The workshop takes service members through job searches using up-to-date technology, and has them look at whether their skills are in demand in the civilian sector, where the best opportunities exist, and whether moving is a consideration. The DOL wants military members to develop a second plan if the first one doesn’t pan out.
“They might look at what skills are in demand and how they can fill that gap,” Kelly said. “There are some very serious questions to look at.”
“There are specific pieces of the new curriculum that give them the information they need to make very well-thought out decisions as well as skills building to help them succeed in whatever pathway they chose,” Kelly added.
In the course of five days, about 50 students develop an individual transition plan that maps out financial planning and a budget to follow the first 12 months after separating from the military. It also covers how to write a resume and how to interview for a job, along with exploring how military skills can be carried over into the civilian work force. In addition to the DOL workshop, a Veterans Affairs representative goes over benefits.
If certain skills are not transferrable, service members’ personal goals are identified for the type of employment they want to pursue, the education they want to gain from college or technical training schools, or to start their own business, she said.
Optional two-day tracks, to be piloted in the coming months, will include help for those who want to pursue a college degree, or technical training.
“We found that military members weren’t making the best of their post-911 GI Bill,” Kelly said. “So we are getting them the information to help them choose wisely.”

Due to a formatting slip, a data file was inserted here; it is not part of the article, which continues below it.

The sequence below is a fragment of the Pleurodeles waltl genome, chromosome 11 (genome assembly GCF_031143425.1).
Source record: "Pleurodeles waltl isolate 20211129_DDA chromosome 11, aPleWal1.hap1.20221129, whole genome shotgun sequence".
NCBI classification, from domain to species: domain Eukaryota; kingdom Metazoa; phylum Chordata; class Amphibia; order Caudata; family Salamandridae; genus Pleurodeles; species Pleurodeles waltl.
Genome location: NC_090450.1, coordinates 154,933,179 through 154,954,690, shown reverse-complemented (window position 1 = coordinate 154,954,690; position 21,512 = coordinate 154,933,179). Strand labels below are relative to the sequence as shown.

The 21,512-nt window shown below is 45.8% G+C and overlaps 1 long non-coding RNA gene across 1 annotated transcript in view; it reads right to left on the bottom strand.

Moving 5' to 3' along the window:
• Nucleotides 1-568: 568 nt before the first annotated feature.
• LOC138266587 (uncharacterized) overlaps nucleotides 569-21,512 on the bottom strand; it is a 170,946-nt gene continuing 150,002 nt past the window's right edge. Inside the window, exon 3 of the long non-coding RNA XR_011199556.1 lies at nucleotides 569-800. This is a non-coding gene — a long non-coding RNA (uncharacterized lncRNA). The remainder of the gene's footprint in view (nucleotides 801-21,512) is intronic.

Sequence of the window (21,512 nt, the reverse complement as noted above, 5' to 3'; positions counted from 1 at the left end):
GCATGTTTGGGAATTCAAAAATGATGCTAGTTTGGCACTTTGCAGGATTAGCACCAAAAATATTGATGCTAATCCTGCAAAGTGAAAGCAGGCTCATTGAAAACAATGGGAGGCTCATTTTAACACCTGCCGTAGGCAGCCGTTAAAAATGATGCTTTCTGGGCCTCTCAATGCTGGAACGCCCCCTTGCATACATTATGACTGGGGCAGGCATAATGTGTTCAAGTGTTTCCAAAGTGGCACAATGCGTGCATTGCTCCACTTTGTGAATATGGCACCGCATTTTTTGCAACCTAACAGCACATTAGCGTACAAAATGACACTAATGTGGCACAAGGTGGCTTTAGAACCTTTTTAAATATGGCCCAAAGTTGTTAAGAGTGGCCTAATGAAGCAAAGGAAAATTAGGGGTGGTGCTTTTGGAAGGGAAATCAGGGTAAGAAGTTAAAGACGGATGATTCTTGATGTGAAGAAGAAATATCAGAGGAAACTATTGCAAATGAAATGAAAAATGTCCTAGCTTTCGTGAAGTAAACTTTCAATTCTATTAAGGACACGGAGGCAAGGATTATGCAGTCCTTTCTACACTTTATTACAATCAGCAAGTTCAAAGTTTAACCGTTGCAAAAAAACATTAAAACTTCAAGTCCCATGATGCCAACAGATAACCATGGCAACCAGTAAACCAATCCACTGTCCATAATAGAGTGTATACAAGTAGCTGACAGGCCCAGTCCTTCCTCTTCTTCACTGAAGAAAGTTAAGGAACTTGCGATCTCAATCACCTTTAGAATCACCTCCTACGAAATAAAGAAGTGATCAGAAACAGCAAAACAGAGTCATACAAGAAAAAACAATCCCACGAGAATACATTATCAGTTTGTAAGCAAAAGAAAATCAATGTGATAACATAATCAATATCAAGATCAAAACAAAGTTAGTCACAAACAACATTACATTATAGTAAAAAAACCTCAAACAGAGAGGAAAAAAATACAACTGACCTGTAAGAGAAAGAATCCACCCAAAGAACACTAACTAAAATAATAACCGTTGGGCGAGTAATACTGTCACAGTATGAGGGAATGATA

The new GI Bill, she said, is a generous benefit. “Make it work for you, and choose wisely,” Kelly suggested.
The Small Business Administration will also offer an optional two-day curriculum to put new veterans on the path to start up small businesses, Kelly said. “The SBA is very passionate about our military members being very innovative, [being] creative, and self-initiating … and they’re going to help them build [business] skills.”
The SBA also developed an eight-week online course to help new veterans build a solid business plan, she added. It also assigns a mentor to each military member, who will see them through their small-business startup, sustaining the business, and remain a long-term mentor.
Navy Hospital Corpsman 2nd Class Peter Adams is one such small business candidate. He wants to go into film and video production and start his own company. He said Transition GPS has allowed him to look at reinventing himself.
“The class has given me ways to take my leadership and organization skills and [others] I never would have thought of and how to market them for myself,” he said. “It gives me the confidence on my resume and in an interview to say, ‘This is what I can do for you,’” Adams said.
Navy Machinist Mate 1st Class Jason Christian has worked in cryogenics throughout his military career, and his goal is to stay in his field in the civilian sector.
He had previously attended the original TAP, and he says the new pilot program is more interactive.
“The technology made everything change significantly,” Christian said. Aside from the major companies in his field, he said he found others he didn’t know existed. “I plan on coming back and bringing my spouse so she can be involved in this. [We need] to look at housing, the cost of living, what traffic is like, the crime rate and what the schools are like for my children — things I never took into account.”